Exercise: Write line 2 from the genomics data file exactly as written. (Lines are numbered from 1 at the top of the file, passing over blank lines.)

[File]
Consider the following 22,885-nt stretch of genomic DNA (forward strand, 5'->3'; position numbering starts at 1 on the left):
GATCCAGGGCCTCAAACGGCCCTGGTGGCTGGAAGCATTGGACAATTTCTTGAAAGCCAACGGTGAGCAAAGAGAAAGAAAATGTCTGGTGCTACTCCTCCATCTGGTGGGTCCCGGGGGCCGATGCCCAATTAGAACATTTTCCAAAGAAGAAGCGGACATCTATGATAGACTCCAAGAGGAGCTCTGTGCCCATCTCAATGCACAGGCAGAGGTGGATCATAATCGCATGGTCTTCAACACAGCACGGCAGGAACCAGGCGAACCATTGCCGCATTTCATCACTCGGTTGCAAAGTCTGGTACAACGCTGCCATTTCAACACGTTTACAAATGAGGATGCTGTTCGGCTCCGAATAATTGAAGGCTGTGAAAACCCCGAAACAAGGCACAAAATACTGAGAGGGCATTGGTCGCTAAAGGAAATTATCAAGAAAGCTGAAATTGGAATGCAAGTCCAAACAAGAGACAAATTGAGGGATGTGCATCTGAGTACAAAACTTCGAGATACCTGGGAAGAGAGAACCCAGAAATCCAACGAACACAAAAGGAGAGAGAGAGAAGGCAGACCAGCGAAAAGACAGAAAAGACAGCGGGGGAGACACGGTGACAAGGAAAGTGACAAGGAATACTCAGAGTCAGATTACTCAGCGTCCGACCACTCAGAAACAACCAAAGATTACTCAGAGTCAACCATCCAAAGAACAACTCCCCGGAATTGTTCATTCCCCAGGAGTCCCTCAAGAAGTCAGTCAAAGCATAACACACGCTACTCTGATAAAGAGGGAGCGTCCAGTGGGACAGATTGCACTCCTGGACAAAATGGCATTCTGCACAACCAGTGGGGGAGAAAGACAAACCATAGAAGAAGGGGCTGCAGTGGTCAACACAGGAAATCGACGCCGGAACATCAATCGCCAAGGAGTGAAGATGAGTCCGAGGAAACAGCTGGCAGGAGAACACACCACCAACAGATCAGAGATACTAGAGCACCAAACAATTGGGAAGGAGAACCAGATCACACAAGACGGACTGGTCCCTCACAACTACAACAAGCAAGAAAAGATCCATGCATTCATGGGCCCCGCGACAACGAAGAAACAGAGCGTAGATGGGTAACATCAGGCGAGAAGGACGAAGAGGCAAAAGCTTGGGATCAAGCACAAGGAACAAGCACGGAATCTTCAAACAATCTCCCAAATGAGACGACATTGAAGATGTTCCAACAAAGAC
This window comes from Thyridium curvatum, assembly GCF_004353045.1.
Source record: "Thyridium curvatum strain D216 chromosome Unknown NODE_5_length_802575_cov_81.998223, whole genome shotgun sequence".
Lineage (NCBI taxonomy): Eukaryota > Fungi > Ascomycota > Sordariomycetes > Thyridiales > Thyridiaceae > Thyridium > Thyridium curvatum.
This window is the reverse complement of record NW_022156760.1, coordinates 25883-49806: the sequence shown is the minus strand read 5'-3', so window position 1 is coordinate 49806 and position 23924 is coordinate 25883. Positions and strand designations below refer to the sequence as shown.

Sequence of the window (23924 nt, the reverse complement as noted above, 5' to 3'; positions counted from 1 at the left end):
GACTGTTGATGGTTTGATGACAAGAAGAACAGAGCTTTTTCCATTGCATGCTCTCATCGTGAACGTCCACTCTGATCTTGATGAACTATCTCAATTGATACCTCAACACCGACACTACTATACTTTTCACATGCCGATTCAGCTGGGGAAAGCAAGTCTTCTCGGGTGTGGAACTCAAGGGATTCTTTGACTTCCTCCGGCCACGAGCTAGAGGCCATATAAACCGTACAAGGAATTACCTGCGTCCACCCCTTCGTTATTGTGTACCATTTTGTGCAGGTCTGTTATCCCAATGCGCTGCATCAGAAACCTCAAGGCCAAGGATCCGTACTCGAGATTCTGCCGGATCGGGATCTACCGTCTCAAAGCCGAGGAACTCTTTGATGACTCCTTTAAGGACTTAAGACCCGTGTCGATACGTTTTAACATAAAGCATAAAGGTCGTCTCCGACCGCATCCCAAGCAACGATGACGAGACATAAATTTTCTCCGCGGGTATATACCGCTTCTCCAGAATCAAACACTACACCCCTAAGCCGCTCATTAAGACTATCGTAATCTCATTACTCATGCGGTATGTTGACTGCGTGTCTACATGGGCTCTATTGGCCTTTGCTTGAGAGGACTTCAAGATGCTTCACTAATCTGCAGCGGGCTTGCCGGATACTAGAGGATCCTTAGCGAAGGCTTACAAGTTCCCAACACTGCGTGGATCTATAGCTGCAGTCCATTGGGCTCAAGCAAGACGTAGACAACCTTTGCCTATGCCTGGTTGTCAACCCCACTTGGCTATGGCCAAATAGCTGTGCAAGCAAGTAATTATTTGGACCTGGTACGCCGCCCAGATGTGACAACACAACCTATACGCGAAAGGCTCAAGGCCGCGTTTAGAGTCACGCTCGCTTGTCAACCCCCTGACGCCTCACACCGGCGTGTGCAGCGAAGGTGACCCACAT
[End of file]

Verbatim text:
GATCCAGGGCCTCAAACGGCCCTGGTGGCTGGAAGCATTGGACAATTTCTTGAAAGCCAACGGTGAGCAAAGAGAAAGAAAATGTCTGGTGCTACTCCTCCATCTGGTGGGTCCCGGGGGCCGATGCCCAATTAGAACATTTTCCAAAGAAGAAGCGGACATCTATGATAGACTCCAAGAGGAGCTCTGTGCCCATCTCAATGCACAGGCAGAGGTGGATCATAATCGCATGGTCTTCAACACAGCACGGCAGGAACCAGGCGAACCATTGCCGCATTTCATCACTCGGTTGCAAAGTCTGGTACAACGCTGCCATTTCAACACGTTTACAAATGAGGATGCTGTTCGGCTCCGAATAATTGAAGGCTGTGAAAACCCCGAAACAAGGCACAAAATACTGAGAGGGCATTGGTCGCTAAAGGAAATTATCAAGAAAGCTGAAATTGGAATGCAAGTCCAAACAAGAGACAAATTGAGGGATGTGCATCTGAGTACAAAACTTCGAGATACCTGGGAAGAGAGAACCCAGAAATCCAACGAACACAAAAGGAGAGAGAGAGAAGGCAGACCAGCGAAAAGACAGAAAAGACAGCGGGGGAGACACGGTGACAAGGAAAGTGACAAGGAATACTCAGAGTCAGATTACTCAGCGTCCGACCACTCAGAAACAACCAAAGATTACTCAGAGTCAACCATCCAAAGAACAACTCCCCGGAATTGTTCATTCCCCAGGAGTCCCTCAAGAAGTCAGTCAAAGCATAACACACGCTACTCTGATAAAGAGGGAGCGTCCAGTGGGACAGATTGCACTCCTGGACAAAATGGCATTCTGCACAACCAGTGGGGGAGAAAGACAAACCATAGAAGAAGGGGCTGCAGTGGTCAACACAGGAAATCGACGCCGGAACATCAATCGCCAAGGAGTGAAGATGAGTCCGAGGAAACAGCTGGCAGGAGAACACACCACCAACAGATCAGAGATACTAGAGCACCAAACAATTGGGAAGGAGAACCAGATCACACAAGACGGACTGGTCCCTCACAACTACAACAAGCAAGAAAAGATCCATGCATTCATGGGCCCCGCGACAACGAAGAAACAGAGCGTAGATGGGTAACATCAGGCGAGAAGGACGAAGAGGCAAAAGCTTGGGATCAAGCACAAGGAACAAGCACGGAATCTTCAAACAATCTCCCAAATGAGACGACATTGAAGATGTTCCAACAAAGAC